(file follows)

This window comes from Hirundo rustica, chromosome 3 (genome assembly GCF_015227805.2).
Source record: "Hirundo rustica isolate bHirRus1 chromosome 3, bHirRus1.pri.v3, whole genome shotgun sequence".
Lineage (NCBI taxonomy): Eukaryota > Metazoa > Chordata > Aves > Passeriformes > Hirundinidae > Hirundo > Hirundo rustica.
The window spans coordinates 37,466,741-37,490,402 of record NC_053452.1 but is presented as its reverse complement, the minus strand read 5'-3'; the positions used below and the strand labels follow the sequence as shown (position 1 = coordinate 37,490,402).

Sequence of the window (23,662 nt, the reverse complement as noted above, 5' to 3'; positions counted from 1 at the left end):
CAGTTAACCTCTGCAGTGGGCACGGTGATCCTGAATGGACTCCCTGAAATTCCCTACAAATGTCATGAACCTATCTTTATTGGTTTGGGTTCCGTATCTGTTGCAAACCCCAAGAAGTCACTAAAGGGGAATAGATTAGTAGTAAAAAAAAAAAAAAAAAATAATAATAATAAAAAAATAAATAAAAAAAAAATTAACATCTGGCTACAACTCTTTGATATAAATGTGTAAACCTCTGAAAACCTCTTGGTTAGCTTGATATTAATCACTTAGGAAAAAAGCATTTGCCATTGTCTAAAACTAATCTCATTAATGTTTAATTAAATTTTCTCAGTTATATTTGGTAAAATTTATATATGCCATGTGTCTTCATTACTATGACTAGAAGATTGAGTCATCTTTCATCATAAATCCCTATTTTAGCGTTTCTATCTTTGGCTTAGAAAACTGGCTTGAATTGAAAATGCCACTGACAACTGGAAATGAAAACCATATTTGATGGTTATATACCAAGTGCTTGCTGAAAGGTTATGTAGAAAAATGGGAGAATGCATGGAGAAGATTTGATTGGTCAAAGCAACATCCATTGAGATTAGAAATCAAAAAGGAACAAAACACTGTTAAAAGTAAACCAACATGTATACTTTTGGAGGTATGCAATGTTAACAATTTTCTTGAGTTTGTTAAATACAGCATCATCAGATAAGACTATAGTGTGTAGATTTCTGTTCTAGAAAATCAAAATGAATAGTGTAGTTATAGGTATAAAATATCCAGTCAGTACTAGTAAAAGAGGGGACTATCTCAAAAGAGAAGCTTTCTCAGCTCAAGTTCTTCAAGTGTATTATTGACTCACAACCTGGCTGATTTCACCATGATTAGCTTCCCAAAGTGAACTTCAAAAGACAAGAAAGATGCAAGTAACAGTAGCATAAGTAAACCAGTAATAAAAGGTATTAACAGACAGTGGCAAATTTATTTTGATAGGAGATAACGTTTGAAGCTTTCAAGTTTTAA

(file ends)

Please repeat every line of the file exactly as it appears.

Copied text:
This window comes from Hirundo rustica, chromosome 3 (genome assembly GCF_015227805.2).
Source record: "Hirundo rustica isolate bHirRus1 chromosome 3, bHirRus1.pri.v3, whole genome shotgun sequence".
Lineage (NCBI taxonomy): Eukaryota > Metazoa > Chordata > Aves > Passeriformes > Hirundinidae > Hirundo > Hirundo rustica.
The window spans coordinates 37,466,741-37,490,402 of record NC_053452.1 but is presented as its reverse complement, the minus strand read 5'-3'; the positions used below and the strand labels follow the sequence as shown (position 1 = coordinate 37,490,402).

Sequence of the window (23,662 nt, the reverse complement as noted above, 5' to 3'; positions counted from 1 at the left end):
CAGTTAACCTCTGCAGTGGGCACGGTGATCCTGAATGGACTCCCTGAAATTCCCTACAAATGTCATGAACCTATCTTTATTGGTTTGGGTTCCGTATCTGTTGCAAACCCCAAGAAGTCACTAAAGGGGAATAGATTAGTAGTAAAAAAAAAAAAAAAAAATAATAATAATAAAAAAATAAATAAAAAAAAAATTAACATCTGGCTACAACTCTTTGATATAAATGTGTAAACCTCTGAAAACCTCTTGGTTAGCTTGATATTAATCACTTAGGAAAAAAGCATTTGCCATTGTCTAAAACTAATCTCATTAATGTTTAATTAAATTTTCTCAGTTATATTTGGTAAAATTTATATATGCCATGTGTCTTCATTACTATGACTAGAAGATTGAGTCATCTTTCATCATAAATCCCTATTTTAGCGTTTCTATCTTTGGCTTAGAAAACTGGCTTGAATTGAAAATGCCACTGACAACTGGAAATGAAAACCATATTTGATGGTTATATACCAAGTGCTTGCTGAAAGGTTATGTAGAAAAATGGGAGAATGCATGGAGAAGATTTGATTGGTCAAAGCAACATCCATTGAGATTAGAAATCAAAAAGGAACAAAACACTGTTAAAAGTAAACCAACATGTATACTTTTGGAGGTATGCAATGTTAACAATTTTCTTGAGTTTGTTAAATACAGCATCATCAGATAAGACTATAGTGTGTAGATTTCTGTTCTAGAAAATCAAAATGAATAGTGTAGTTATAGGTATAAAATATCCAGTCAGTACTAGTAAAAGAGGGGACTATCTCAAAAGAGAAGCTTTCTCAGCTCAAGTTCTTCAAGTGTATTATTGACTCACAACCTGGCTGATTTCACCATGATTAGCTTCCCAAAGTGAACTTCAAAAGACAAGAAAGATGCAAGTAACAGTAGCATAAGTAAACCAGTAATAAAAGGTATTAACAGACAGTGGCAAATTTATTTTGATAGGAGATAACGTTTGAAGCTTTCAAGTTTTAA